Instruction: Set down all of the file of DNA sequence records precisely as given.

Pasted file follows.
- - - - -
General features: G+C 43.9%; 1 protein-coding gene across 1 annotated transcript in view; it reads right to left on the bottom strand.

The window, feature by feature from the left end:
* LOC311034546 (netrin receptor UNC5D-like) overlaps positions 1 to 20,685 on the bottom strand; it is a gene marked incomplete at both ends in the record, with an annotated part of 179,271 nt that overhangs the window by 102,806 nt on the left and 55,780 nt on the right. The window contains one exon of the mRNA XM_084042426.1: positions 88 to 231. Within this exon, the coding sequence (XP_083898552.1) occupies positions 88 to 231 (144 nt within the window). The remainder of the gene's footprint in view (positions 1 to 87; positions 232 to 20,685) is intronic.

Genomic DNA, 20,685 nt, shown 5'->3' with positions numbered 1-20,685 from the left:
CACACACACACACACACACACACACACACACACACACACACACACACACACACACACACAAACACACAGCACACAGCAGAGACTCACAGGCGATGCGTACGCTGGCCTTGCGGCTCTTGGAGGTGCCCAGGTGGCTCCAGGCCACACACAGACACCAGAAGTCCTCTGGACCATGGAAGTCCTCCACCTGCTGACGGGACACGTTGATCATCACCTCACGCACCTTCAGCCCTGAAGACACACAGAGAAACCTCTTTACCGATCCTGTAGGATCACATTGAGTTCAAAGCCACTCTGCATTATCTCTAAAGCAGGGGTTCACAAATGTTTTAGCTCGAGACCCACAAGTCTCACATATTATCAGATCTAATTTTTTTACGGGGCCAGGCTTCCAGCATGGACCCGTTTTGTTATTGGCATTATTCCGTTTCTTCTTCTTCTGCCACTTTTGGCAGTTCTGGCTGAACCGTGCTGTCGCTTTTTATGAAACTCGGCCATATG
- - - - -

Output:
General features: G+C 43.9%; 1 protein-coding gene across 1 annotated transcript in view; it reads right to left on the bottom strand.

The window, feature by feature from the left end:
* LOC311034546 (netrin receptor UNC5D-like) overlaps positions 1 to 20,685 on the bottom strand; it is a gene marked incomplete at both ends in the record, with an annotated part of 179,271 nt that overhangs the window by 102,806 nt on the left and 55,780 nt on the right. The window contains one exon of the mRNA XM_084042426.1: positions 88 to 231. Within this exon, the coding sequence (XP_083898552.1) occupies positions 88 to 231 (144 nt within the window). The remainder of the gene's footprint in view (positions 1 to 87; positions 232 to 20,685) is intronic.

Genomic DNA, 20,685 nt, shown 5'->3' with positions numbered 1-20,685 from the left:
CACACACACACACACACACACACACACACACACACACACACACACACACACACACACACAAACACACAGCACACAGCAGAGACTCACAGGCGATGCGTACGCTGGCCTTGCGGCTCTTGGAGGTGCCCAGGTGGCTCCAGGCCACACACAGACACCAGAAGTCCTCTGGACCATGGAAGTCCTCCACCTGCTGACGGGACACGTTGATCATCACCTCACGCACCTTCAGCCCTGAAGACACACAGAGAAACCTCTTTACCGATCCTGTAGGATCACATTGAGTTCAAAGCCACTCTGCATTATCTCTAAAGCAGGGGTTCACAAATGTTTTAGCTCGAGACCCACAAGTCTCACATATTATCAGATCTAATTTTTTTACGGGGCCAGGCTTCCAGCATGGACCCGTTTTGTTATTGGCATTATTCCGTTTCTTCTTCTTCTGCCACTTTTGGCAGTTCTGGCTGAACCGTGCTGTCGCTTTTTATGAAACTCGGCCATATG